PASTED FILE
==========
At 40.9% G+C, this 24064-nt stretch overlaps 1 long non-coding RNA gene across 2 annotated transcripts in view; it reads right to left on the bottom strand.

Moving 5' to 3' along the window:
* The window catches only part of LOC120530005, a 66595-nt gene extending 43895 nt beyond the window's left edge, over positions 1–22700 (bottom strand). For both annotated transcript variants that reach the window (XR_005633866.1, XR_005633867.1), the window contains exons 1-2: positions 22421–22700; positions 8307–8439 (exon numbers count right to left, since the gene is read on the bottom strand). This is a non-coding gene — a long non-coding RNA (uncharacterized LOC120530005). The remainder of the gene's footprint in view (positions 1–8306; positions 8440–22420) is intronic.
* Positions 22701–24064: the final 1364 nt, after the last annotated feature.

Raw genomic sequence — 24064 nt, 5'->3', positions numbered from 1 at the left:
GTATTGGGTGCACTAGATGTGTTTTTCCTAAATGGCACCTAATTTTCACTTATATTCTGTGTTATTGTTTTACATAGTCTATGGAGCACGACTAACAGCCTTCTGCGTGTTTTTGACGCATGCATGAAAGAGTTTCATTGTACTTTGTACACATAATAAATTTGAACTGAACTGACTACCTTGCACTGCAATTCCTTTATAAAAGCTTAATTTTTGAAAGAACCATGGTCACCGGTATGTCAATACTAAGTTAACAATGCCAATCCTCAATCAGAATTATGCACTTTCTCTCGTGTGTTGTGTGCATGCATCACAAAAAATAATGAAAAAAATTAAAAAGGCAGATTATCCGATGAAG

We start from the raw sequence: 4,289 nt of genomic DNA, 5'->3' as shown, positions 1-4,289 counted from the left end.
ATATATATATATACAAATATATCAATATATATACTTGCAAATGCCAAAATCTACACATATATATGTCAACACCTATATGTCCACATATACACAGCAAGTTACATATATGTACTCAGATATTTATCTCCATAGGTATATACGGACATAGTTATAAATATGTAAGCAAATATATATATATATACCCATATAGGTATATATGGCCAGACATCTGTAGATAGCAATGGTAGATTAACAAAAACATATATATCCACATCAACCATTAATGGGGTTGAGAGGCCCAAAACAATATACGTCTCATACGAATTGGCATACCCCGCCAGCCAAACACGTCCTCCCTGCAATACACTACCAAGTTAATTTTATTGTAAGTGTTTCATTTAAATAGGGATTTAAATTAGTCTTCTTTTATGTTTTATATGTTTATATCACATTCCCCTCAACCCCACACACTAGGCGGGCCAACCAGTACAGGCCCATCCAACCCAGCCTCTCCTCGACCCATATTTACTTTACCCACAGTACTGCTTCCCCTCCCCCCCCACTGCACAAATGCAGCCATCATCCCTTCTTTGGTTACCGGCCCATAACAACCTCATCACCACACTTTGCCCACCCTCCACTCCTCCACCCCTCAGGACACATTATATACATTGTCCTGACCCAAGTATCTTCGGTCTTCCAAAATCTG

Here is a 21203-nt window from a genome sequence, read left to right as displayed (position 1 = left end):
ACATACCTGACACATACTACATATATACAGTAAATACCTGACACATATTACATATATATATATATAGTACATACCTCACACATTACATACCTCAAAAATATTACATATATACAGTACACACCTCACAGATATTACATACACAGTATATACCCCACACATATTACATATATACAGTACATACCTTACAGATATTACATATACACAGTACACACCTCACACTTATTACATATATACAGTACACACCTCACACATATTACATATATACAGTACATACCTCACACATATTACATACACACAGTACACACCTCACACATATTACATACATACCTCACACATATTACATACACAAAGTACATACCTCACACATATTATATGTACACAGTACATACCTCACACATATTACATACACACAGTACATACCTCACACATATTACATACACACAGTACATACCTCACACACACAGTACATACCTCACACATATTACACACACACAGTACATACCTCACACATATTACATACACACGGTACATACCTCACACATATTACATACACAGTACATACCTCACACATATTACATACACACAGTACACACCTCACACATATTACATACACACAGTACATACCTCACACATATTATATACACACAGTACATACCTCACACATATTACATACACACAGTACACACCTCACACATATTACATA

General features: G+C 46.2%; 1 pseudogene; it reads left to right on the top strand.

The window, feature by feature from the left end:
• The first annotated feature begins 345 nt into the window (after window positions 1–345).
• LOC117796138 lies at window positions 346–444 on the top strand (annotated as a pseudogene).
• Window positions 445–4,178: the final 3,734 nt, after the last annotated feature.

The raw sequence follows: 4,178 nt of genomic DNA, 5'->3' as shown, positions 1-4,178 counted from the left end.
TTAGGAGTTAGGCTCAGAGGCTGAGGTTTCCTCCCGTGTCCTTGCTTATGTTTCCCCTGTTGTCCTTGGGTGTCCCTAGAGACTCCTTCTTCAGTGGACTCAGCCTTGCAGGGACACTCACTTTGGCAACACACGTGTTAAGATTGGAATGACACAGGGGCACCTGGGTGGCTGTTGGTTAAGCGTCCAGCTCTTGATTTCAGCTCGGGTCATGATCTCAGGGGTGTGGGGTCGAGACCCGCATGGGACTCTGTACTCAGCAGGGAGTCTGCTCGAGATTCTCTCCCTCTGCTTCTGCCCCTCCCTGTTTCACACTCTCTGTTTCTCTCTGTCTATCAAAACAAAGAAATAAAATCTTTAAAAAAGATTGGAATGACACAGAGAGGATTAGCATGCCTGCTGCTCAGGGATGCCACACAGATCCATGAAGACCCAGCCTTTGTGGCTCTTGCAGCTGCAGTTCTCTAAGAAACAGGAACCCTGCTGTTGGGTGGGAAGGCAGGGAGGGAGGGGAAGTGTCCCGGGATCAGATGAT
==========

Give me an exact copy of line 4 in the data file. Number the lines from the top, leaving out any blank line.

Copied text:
* Positions 22701–24064: the final 1364 nt, after the last annotated feature.